The plight of Burma would have to wait I thought, as I arose gingerly from my commanding view of midtown Manhattan. I sauntered across the art deco room and opened my door slowly to silence, apparently having just missed all the action. There was no more barking from the little dog from hell, no police radios, no door-knockers, and no crowds of people in the hallway. Only Martha the maid who gave me a little half-smile look of innocence that kinda said, “oh did you hear all that?” “They kicked the dog-people out,” I concluded, nodding my head understandably. “Oh, no, not them,” she replied, “they threw out THESE guests,” motioning with her head to the open door behind her. “Why?” I exclaimed. Shaking her head disapprovingly, she broke from my gaze and looked down at her feet, whispering, “crazy people, crazy people.” “Ice cream and blood,” she continued, “ice cream and blood, everywhere.” “Ever-y-where.”
To this day I try to imagine the events in the scenario leading to the bloody sundae grand finale in room 1264 in Times Square: A food fight with dessert and knives, a scene worthy of Natural Born Killers, perhaps? I will never know.
Other times I have met my roommates face to face, mano e mano. Working in Canberra, Australia, I arrived after a very long flight, as Australia is distant from anywhere really. The front desk attendant hands me the key and I wander through an endless labyrinth of unremarkable corridors to reach my room, which seems to be as far from reception as one can get. I put my key in the lock, turn it, and upon entering, I sigh loudly, clunking down my bags while making my way wearily from the entryway into the room. Glancing to my right I notice a bunch of non-standard looking hotel bedroom accessories. Looks like a regular TV all right on the dresser, but next to it appears to be a stack of radio receivers; black boxes with various dials and displays and a muddle of connecting wires, and then there is clearly a microphone or two and some other blackish well-used military-looking equipment. Huh, very strange, I think. What is all this stuff I wonder, as I stare at it trying to fathom the situation?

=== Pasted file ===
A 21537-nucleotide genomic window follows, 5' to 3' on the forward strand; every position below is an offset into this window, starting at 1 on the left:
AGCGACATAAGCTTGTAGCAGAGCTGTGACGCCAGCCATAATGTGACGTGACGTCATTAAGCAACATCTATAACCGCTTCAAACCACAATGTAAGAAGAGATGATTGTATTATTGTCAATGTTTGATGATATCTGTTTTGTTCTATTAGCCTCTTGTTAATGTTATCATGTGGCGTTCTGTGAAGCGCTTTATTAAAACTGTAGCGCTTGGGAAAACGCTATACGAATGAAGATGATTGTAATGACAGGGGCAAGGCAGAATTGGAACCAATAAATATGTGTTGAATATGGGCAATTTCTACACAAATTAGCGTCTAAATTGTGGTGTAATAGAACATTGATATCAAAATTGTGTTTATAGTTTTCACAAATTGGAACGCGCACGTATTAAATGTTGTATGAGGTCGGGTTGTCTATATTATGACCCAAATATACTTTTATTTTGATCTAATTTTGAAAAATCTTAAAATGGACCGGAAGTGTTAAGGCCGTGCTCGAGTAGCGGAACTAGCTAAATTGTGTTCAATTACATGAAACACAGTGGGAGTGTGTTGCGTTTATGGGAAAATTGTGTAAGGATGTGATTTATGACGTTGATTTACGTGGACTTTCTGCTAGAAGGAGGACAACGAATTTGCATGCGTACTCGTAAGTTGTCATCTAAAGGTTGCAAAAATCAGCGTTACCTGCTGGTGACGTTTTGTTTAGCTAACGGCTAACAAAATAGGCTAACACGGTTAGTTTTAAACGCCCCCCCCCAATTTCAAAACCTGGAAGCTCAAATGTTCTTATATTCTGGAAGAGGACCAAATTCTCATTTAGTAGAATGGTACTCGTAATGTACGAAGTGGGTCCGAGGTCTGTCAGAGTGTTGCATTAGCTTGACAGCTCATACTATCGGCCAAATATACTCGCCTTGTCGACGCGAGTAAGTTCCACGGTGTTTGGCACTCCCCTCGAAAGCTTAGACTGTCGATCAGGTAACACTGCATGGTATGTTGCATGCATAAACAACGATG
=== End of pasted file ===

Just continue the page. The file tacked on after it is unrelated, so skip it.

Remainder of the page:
“What the fuck you wanting, mate?” thunders a voice from my left. I turn to see a half-naked figure in the bed. Only then do I realize the room is dimly lit with heavy curtains drawn in the early afternoon. I squint my eyes and see a shaved-headed guy who looks like a mean Woody Harrelson in Natural Born Killers, but with more tattoos. “Oh,” I say feebly, adopting the most cowardly posture possible. “I must be in the wrong room. I should, I should err, go,” I ramble. “You fucking should, mate,” he commanded. By this point he was channeling Woody Harrelson and I was Woody Allen. I left purposefully, crouched, head down, slowly walking backwards, blindly grasping my bags with both hands without stopping. Turned out I was in the wrong room, but my key apparently also opened the gateway to hell. I’m glad to report that I managed to spend several days at that hotel without ever running into that guy. Who knows what he was doing. Would the Jackal have let me live?
Now my good friend Vanessa was a Vice President at a large hotel chain. I told her these stories and she instantly dropped her friendly smile and said, straight-faced and eyes unblinking, “you have no idea what goes on in hotel rooms.” I nodded. “You. Have. No. Idea,” she reiterated louder with emphatic verbal punctuation. I nodded again conceding, “yes, I know.”